In dwelling, live close to the ground.
In thinking, keep to the simple.
In conflict, be fair and generous.
In governing, don’t try to control.
In work, do what you enjoy.
In family life, be completely present.
~Lao Tzu, Ancient Chinese philosopher and author
During this time, board games have replaced one of the more favorite pastimes and that is, going to the movies. Families and others have gone back to playing board games. There are games for the whole family or board games for two. One of these games for two is chess. I always thought that chess was created somewhere in the European region, but to my surprise it originated in India.
The Indian game of chess is called “chatuganda” or catur for short. It can be traced back about 1,500 years ago. It is a Sanskrit word loosely translated meaning “having 4 limbs or parts”. It has 4 main characters of infantry, cavalry, elephantry and chariotry. Later in European countries, these 4 divisions would evolve into pawn, knight, bishop and rook.
The Indian game of chess eventually spread to Persia. In Persia, it became part of the princely or courtly education of Persian nobility. When the Arab Muslims conquered Persia, the game was taken by the Muslims and spread to southern Europe. By the 10th century, it traveled from the Middle East to Russia. The Muslims also carried this game to North Africa, Sicily, and Iberia.
Because the Arab Muslims did not have certain sounds, the name was changed to fit into their language. There have been around 600 name changes. Buddhist pilgrims, Silk Road travelers and others carried this game to the Far East. This game then spread throughout the world and many variants of the game of chess had taken shape.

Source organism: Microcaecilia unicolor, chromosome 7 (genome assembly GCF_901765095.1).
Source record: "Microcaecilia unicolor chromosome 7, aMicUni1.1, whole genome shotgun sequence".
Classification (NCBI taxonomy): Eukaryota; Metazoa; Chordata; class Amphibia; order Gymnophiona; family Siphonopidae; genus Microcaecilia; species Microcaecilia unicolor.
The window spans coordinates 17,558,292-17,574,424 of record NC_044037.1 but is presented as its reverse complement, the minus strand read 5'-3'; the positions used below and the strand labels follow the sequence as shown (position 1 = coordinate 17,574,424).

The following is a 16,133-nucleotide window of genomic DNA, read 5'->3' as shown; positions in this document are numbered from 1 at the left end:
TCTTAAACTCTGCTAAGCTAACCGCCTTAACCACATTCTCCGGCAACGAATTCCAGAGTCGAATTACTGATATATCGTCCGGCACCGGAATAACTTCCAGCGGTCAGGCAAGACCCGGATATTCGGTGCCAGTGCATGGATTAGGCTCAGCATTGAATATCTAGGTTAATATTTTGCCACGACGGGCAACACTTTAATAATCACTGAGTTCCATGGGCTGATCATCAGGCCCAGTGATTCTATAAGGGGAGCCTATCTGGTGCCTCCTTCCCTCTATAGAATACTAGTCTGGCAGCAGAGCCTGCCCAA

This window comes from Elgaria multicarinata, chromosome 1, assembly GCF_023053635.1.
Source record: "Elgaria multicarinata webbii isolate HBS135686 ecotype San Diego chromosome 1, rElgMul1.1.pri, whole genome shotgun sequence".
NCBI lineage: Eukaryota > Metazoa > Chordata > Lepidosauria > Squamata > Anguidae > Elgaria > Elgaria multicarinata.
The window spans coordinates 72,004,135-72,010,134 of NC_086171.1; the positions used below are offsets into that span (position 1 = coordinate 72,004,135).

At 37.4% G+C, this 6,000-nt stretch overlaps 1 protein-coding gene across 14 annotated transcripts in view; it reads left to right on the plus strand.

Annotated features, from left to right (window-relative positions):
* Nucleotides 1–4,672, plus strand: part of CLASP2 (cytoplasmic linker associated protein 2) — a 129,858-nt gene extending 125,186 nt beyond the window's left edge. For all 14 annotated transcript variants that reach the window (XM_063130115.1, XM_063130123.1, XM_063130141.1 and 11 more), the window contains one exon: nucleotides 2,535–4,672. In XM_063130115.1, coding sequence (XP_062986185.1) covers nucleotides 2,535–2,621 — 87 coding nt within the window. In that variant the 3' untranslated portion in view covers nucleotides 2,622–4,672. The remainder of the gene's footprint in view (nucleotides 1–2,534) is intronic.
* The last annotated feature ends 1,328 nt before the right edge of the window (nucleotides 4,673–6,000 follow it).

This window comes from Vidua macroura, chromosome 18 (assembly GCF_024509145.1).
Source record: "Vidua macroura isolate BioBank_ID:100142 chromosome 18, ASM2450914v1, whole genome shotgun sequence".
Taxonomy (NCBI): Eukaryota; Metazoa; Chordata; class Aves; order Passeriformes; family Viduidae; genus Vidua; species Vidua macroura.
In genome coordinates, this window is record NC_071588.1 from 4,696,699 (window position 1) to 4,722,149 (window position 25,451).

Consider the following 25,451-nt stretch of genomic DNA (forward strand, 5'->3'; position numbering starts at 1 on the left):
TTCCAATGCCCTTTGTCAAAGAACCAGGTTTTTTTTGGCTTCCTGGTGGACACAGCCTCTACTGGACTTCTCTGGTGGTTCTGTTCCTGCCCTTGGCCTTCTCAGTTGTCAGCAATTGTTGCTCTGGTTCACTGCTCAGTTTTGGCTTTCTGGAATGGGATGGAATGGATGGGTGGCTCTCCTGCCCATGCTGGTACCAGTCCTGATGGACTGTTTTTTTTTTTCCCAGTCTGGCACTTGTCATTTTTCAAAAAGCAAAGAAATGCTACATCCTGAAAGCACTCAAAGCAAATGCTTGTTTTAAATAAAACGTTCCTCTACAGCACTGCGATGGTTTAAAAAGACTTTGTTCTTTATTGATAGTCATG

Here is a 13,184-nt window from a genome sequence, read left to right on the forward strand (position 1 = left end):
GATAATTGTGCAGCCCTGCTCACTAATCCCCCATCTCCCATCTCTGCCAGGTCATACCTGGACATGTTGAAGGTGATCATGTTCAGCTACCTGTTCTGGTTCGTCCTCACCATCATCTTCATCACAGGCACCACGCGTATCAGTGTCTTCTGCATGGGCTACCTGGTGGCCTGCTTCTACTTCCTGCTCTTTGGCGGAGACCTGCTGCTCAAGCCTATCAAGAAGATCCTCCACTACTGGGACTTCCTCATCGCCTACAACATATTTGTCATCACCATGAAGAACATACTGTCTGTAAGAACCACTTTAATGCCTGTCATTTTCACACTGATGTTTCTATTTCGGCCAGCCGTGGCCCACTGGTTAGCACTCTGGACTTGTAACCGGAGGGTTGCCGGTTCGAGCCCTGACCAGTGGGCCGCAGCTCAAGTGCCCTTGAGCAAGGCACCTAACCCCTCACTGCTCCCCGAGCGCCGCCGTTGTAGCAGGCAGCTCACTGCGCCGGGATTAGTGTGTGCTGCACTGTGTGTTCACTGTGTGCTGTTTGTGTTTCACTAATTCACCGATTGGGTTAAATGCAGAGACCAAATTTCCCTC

Buddhism spanned from about the 6th century BCE until present. With the help of India’s King Asoka, Buddhism was able to expand to other countries and eventually spanned through Central Asia, and was taken on the international route of the Silk Road, which carried many goods between China, India, Middle East and the Mediterranean world.
After King Asoka’s successful, yet bloody conquest of the kingdom of Kalinga, King Ashoko walked across the battlefield and saw death and destruction. It was at that moment, he experienced a profound change of heart. He renounced any armed conquest and adopted a policy he called “conquest by Dharma.” He saw that this battle caused suffering of the defeated nation. It moved him to such sadness and despair.
He encountered Buddhism and adopted its teachings. The influence of Buddhism and knowing his own temperament, he resolved to live accordingly to the Middle Way. He adopted for himself the rejection of all extremes of thought, emotion, action, and lifestyle. He learned to live in a moderate or balanced lifestyle. He cultivated a mental and emotional calmness of thought and morality.
King Asoka came to understand the Dharma to be a practice of socio-moral value of honesty, truthfulness, compassion, mercy, benevolence, non-violence, and consideration of behavior towards all.